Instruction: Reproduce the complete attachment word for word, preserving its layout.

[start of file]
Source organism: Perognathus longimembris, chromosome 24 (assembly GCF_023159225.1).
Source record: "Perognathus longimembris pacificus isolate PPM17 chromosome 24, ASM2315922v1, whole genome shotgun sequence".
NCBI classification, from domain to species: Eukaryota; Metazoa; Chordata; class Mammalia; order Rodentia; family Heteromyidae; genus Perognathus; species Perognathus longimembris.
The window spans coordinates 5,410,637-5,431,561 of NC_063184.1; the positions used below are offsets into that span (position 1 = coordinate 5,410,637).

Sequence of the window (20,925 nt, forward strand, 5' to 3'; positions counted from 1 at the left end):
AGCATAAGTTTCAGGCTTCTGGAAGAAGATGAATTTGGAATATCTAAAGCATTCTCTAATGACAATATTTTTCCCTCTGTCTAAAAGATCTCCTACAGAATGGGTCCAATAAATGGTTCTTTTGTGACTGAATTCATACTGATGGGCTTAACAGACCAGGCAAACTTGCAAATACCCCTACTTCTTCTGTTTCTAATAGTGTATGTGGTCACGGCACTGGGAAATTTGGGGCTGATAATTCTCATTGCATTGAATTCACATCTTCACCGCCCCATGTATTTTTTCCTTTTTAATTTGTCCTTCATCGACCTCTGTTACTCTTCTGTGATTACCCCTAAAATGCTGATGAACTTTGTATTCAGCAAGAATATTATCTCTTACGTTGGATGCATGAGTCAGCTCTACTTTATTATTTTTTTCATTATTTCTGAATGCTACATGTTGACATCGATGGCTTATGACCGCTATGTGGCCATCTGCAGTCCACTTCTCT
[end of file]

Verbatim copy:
Source organism: Perognathus longimembris, chromosome 24 (assembly GCF_023159225.1).
Source record: "Perognathus longimembris pacificus isolate PPM17 chromosome 24, ASM2315922v1, whole genome shotgun sequence".
NCBI classification, from domain to species: Eukaryota; Metazoa; Chordata; class Mammalia; order Rodentia; family Heteromyidae; genus Perognathus; species Perognathus longimembris.
The window spans coordinates 5,410,637-5,431,561 of NC_063184.1; the positions used below are offsets into that span (position 1 = coordinate 5,410,637).

Sequence of the window (20,925 nt, forward strand, 5' to 3'; positions counted from 1 at the left end):
AGCATAAGTTTCAGGCTTCTGGAAGAAGATGAATTTGGAATATCTAAAGCATTCTCTAATGACAATATTTTTCCCTCTGTCTAAAAGATCTCCTACAGAATGGGTCCAATAAATGGTTCTTTTGTGACTGAATTCATACTGATGGGCTTAACAGACCAGGCAAACTTGCAAATACCCCTACTTCTTCTGTTTCTAATAGTGTATGTGGTCACGGCACTGGGAAATTTGGGGCTGATAATTCTCATTGCATTGAATTCACATCTTCACCGCCCCATGTATTTTTTCCTTTTTAATTTGTCCTTCATCGACCTCTGTTACTCTTCTGTGATTACCCCTAAAATGCTGATGAACTTTGTATTCAGCAAGAATATTATCTCTTACGTTGGATGCATGAGTCAGCTCTACTTTATTATTTTTTTCATTATTTCTGAATGCTACATGTTGACATCGATGGCTTATGACCGCTATGTGGCCATCTGCAGTCCACTTCTCT